Fundamental principles in the practice of ASANAs applying to all adepts of the HATHA YOGA system

Evoking the communion and unity of our being’s Microcosm with the whole Macrocosm. In order to do that we can use the following beneficial force-idea: “my whole physical and subtle being is perfect and harmonious; I am one with the Macrocosm manifested through billions of names and forms. I am always full of kindness for those around me and I generously help them when they are in need.”

•Focus on your own being and practice HATHA YOGA full of conscientiousness. Aspiration, fervor.

•Wisely used effort; attention, calm, vigilance.

•Firm concentration on one specific body area or function, on certain specific elements of practice or on the body’s immobility.

•Becoming conscious of the existence of the two phases of each ASANA: the passive and the active one.

•Relax the body, psyche and mind before and after practicing an ASANA and simultaneously perceive and assimilate the subtle energy specific to that ASANA through occult resonance.   

•The necessity of warm-up techniques practice before beginning the HATHA YOGA session.

•Strictly respect the order of ASANAs.

vSetting a predetermined way of adequate breathing before practicing one ASANA.

•Detachment, no exaggeration, no competition.

•The practice of ASANAs has to be made with perseverance but without competition. In itself HATHA YOGA is a lifestyle completely different from the modern way of life. Even when some yoga aspirants cannot practice perfectly the body postures in the beginning of the practice due to some physical limitations, the practice of yoga postures always has a beneficial psychosomatic effect if the awareness is focused accordingly on the execution and if certain fundamental principles are respected:

•During ASANA practice we will try to see each body attitude we take as an open gate for the revelation of the Immortal Self ATMAN’s profound spirituality.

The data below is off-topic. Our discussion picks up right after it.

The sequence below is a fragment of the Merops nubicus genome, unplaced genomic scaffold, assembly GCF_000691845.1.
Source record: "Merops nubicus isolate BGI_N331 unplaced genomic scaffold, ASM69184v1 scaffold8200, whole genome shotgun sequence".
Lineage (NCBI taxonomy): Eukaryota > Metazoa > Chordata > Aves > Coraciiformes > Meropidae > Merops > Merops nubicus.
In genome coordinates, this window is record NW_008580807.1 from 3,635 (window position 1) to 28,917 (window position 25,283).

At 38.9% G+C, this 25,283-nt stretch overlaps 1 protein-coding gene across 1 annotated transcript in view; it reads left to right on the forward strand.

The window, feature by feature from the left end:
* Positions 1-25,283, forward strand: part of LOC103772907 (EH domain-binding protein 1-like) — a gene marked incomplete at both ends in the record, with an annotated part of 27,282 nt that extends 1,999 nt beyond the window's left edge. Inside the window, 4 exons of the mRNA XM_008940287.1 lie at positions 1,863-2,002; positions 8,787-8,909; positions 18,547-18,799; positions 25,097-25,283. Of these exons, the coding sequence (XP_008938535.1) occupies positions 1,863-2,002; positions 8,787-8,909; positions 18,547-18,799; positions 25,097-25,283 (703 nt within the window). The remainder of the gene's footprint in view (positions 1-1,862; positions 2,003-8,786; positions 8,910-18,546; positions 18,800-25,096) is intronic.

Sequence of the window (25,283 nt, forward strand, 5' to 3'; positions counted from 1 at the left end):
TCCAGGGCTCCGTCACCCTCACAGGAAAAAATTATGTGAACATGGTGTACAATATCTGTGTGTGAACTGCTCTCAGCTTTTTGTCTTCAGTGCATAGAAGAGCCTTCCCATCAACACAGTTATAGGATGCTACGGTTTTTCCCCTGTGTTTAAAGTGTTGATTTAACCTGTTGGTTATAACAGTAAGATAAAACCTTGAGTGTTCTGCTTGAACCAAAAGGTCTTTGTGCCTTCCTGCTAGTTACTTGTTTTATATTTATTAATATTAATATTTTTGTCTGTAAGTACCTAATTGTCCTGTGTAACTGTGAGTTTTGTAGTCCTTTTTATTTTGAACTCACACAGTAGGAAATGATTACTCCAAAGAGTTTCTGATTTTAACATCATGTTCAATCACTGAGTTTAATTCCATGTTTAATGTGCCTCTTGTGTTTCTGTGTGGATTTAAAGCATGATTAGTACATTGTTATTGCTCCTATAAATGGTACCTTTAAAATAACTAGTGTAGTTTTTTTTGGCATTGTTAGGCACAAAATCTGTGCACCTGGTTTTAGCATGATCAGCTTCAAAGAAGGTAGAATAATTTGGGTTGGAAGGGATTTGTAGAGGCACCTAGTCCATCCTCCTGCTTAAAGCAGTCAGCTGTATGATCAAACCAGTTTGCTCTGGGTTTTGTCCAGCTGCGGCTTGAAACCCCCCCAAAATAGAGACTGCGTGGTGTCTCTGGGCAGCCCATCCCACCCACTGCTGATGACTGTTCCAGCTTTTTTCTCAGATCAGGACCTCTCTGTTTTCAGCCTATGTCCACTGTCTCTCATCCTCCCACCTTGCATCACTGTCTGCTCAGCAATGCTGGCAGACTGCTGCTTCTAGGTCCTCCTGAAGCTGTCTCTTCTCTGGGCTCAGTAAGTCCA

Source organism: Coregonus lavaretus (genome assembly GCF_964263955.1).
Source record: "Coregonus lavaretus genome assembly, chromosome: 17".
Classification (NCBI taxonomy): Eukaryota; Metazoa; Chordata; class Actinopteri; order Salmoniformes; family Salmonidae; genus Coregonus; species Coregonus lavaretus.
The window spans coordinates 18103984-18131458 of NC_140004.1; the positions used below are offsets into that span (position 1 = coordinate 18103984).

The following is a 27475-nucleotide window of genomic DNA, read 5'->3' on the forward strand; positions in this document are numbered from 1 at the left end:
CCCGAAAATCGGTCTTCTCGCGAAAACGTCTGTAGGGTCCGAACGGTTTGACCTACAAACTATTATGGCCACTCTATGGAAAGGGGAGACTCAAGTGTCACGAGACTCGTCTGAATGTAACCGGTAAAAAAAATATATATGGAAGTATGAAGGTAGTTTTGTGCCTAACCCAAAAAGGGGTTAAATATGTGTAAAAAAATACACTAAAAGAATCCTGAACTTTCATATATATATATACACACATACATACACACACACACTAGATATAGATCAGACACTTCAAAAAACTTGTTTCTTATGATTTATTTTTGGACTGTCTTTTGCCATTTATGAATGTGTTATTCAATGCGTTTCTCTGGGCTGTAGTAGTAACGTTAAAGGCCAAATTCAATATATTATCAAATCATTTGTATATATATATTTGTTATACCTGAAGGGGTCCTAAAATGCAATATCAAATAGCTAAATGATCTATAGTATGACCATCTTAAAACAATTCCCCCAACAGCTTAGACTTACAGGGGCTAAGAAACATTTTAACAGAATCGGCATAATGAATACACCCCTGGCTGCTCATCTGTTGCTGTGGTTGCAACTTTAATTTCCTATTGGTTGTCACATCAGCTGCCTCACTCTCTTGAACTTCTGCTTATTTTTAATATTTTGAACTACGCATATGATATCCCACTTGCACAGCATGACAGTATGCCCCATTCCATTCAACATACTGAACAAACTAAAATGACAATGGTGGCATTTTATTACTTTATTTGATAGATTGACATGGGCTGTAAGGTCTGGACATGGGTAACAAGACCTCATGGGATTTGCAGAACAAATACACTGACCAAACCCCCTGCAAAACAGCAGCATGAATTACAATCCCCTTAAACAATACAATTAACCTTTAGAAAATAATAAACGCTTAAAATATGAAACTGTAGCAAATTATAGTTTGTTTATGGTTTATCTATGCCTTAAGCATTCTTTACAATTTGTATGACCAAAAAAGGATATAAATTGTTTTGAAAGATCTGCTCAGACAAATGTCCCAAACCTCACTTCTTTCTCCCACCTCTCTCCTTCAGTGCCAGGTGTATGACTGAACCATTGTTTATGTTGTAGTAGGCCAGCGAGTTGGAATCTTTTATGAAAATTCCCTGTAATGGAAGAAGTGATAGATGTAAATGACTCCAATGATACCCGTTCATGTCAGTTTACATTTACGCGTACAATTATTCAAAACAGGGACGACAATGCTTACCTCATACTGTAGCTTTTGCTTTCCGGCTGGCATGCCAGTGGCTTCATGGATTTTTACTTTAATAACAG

•It is recommended to practice HATHA YOGA in a well-aired secluded and quiet place. The soil on which you practice should not be too tough or too soft (it is recommended to practice HATHA YOGA on a folded-in-two or four yoga towel or yoga mat of an adequate dimension); this way you will avoid the discomfort or pain in some body areas.

•During the whole HATHA YOGA session it is recommended to breathe through the nose (excepting the techniques that require otherwise). Also we will keep our eyes closed in order to better focus on ourselves. It is also recommended to end the ASANA session with one or more inverted body postures followed by deep relaxation and a short meditation.

•Each ASANA practice should include four distinct phases: preparing the execution, the proper execution, maintaining the body posture for long enough, adapting the initial beginning pose and becoming aware of the subtle specific effects.

•If the practitioner cannot practice correctly or at all a certain body posture because of a physical handicap it is recommended to use the creative visualization: he/she will mind-imagine the desired yoga posture with clarity as if it’s already successfully practiced.

•The deep understanding of using non-violence (AHIMSA) as a necessity applied in every life situation. It attracts the state of calm and inner peace.

•The ASANA session has to be integrated at the right moment in relation to other HATHA YOGA practice elements (such as PRANAYAMA – control of breathing; MUDRAs – specific gestures that intermediate the resonance with specific gigantic Macrocosm energies, BANDHAs – specific contractions using certain areas of the body etc.).

•Relaxing all body areas either they contribute in the specific body posture that we practice or not. Let’s always remember that the real progress in HATHA YOGA practice comes when the techniques and methods are practiced in a state of calm and deep relaxation.

•Each technique and yoga exercise has to be accompanied by a corresponding mind focus that allows us to become aware of the effects that happen then in our being.

Fragment from the book HATHA YOGA for beginner and advanced yogis full of aspiration by Swami Mahasiddhananada.

march 2016

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